30 Days of Design – A Branding Case Study
There are several important aspects to be aware of when working with clients—meeting expectations and deadlines are two of them. At some stage in every designer’s career, there will come along a client who has a pressing urgency with their project. These are the projects that teach the art of meeting deadlines and how crazy it can get.
There are typically two types of projects that every designer will encounter during their career: “I need a user-centered design that corresponds with my project, no strict deadlines; I just want the best solution”… That’s every designer’s dream. But let’s face it; in reality, things are always more challenging.
“I want an outside the box, innovative, and creative solution—good UX, really nice user interface… and I need it yesterday.”
So what happens when you realize there are 30 days to create a logo and design the main brand elements, a website, mobile UIs, and social media adverts/graphics?
After having a small panic attack, you realize that working smart is the only way to go.
Making a plan and thinking things through beforehand will help with productivity, precision, and design quality. As with any successful endeavor, hard work and long hours are some of the mandatory conditions for making it happen.
No matter what, there are always these excruciating questions:
- Is it worth doing with such time restraints?
- Will time constraints lead to poor design quality?
- Would I do a better job if I had more time?
As with any project, there are always upsides, downsides, and constraints that, as designers, we must find a way around and even use to our advantage to come up with creative solutions.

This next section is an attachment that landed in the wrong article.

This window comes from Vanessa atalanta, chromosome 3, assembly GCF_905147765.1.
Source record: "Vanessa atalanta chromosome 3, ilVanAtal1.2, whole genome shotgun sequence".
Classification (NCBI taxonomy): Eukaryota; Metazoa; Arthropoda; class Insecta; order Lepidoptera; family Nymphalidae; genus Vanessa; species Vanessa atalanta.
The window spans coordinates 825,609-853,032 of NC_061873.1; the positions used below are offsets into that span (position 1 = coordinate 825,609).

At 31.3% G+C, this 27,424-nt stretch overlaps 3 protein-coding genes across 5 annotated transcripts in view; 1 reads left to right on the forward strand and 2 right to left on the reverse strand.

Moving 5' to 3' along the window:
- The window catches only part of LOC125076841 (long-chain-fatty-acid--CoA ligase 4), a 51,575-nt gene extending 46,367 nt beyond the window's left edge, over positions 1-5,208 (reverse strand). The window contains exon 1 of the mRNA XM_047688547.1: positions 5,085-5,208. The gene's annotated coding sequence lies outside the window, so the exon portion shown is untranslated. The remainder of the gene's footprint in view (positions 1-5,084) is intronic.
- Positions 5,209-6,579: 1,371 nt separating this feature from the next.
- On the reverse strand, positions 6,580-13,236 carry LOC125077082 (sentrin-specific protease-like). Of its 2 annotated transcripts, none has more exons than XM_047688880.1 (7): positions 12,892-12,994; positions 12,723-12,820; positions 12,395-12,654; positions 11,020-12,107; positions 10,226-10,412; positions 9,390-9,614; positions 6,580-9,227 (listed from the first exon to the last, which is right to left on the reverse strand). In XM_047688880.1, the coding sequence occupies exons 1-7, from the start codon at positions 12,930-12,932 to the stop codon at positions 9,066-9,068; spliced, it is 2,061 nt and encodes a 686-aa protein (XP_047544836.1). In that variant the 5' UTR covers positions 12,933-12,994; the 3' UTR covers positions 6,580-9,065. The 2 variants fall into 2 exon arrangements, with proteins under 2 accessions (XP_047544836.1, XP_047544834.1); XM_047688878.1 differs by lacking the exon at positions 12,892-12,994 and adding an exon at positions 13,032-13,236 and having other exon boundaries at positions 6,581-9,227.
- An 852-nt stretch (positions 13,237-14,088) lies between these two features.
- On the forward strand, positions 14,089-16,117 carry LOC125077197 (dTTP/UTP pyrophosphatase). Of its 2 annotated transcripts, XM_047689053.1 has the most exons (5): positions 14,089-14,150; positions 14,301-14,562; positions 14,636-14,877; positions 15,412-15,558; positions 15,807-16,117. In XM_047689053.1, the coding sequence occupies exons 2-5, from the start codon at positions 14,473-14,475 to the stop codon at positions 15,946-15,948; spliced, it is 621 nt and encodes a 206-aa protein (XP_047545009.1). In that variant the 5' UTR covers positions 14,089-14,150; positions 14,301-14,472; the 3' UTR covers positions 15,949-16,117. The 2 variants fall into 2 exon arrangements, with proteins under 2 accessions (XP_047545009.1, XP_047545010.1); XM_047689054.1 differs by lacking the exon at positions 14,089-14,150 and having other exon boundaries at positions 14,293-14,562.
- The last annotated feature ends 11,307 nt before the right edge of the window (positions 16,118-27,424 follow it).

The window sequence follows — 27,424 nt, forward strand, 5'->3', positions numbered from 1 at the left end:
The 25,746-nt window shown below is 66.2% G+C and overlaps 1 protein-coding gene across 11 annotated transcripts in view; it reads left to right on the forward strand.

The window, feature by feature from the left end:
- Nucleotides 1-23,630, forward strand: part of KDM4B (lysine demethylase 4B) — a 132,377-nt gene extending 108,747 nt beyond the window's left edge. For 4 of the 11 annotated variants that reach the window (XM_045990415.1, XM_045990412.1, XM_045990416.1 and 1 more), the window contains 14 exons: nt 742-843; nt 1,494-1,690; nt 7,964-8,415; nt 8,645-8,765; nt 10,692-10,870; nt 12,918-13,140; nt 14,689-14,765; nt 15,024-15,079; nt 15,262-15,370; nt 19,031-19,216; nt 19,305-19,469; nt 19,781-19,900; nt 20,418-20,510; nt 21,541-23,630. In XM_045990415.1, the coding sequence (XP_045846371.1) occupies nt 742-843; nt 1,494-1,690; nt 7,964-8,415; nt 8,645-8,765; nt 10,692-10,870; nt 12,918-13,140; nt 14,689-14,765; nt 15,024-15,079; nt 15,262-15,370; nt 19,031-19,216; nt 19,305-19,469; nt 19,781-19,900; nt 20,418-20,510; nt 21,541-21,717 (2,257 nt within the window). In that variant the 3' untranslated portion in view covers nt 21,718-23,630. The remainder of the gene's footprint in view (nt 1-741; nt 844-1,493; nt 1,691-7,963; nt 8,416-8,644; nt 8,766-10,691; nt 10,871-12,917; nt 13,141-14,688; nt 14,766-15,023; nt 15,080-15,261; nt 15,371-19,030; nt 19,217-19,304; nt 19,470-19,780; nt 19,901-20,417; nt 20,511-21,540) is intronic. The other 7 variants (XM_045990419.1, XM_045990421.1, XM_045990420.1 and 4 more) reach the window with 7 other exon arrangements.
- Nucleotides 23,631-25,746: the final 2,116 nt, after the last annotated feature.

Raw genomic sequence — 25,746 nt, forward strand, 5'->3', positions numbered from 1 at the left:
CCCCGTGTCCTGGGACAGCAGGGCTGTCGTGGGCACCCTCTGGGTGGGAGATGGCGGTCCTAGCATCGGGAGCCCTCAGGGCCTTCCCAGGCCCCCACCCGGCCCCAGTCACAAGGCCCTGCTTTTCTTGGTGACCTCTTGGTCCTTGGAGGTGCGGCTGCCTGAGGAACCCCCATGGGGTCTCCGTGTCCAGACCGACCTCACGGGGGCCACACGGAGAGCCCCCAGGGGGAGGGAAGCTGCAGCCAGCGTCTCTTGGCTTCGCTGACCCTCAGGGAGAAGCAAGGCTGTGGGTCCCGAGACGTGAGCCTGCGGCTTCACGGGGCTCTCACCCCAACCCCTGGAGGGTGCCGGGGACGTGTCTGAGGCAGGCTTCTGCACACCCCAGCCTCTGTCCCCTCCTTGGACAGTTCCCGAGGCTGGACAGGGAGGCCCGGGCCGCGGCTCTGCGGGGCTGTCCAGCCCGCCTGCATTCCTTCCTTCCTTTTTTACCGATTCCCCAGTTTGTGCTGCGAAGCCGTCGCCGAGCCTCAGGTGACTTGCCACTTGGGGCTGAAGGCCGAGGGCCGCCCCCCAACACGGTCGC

Having a clear idea of the tasks that need to be fulfilled for a successful completion of the project is key, as well as diplomatically letting the client know that the short timeline could potentially negatively impact the design quality overall. However, the pressure of a crushing deadline is no excuse for not putting your best towards your craft—use it to push yourself to deliver the best work possible. A study done by Harvard Business School on creative work done under time pressure concluded this:
This study suggests that managers take steps to protect time for employees to engage in creative cognitive processing, particularly those employees whose work calls for a high degree of creativity. […] It is entirely likely that creative ideas will not often be produced in the complete absence of any time pressure whatsoever, either self-imposed or externally-imposed.
These findings indicate that a great degree of pressure may work against creative work, yet at the same time, the study also suggests that a reasonable level of pressure regarding creative work may be useful in helping to produce better designs.
It’s always a challenge to get everything done when you are working as a freelancer with multiple active projects, but it is a great opportunity to be diligent with your schedule and make your limited time work for you! Making remote working work for you is simple, yet not easy. Combine this with a solid plan, and you’ve got yourself a recipe for success.
Days 1-2: First Things First—Plan!
The first step is to break the project down into smaller parts and calculate how much time it will take to finish each stage of the project. Setting goals increases motivation and achievement. The science of goal achievement recommends breaking down your big goal into clear, defined action-steps—doing this will give you a great advantage in your efforts toward achieving it.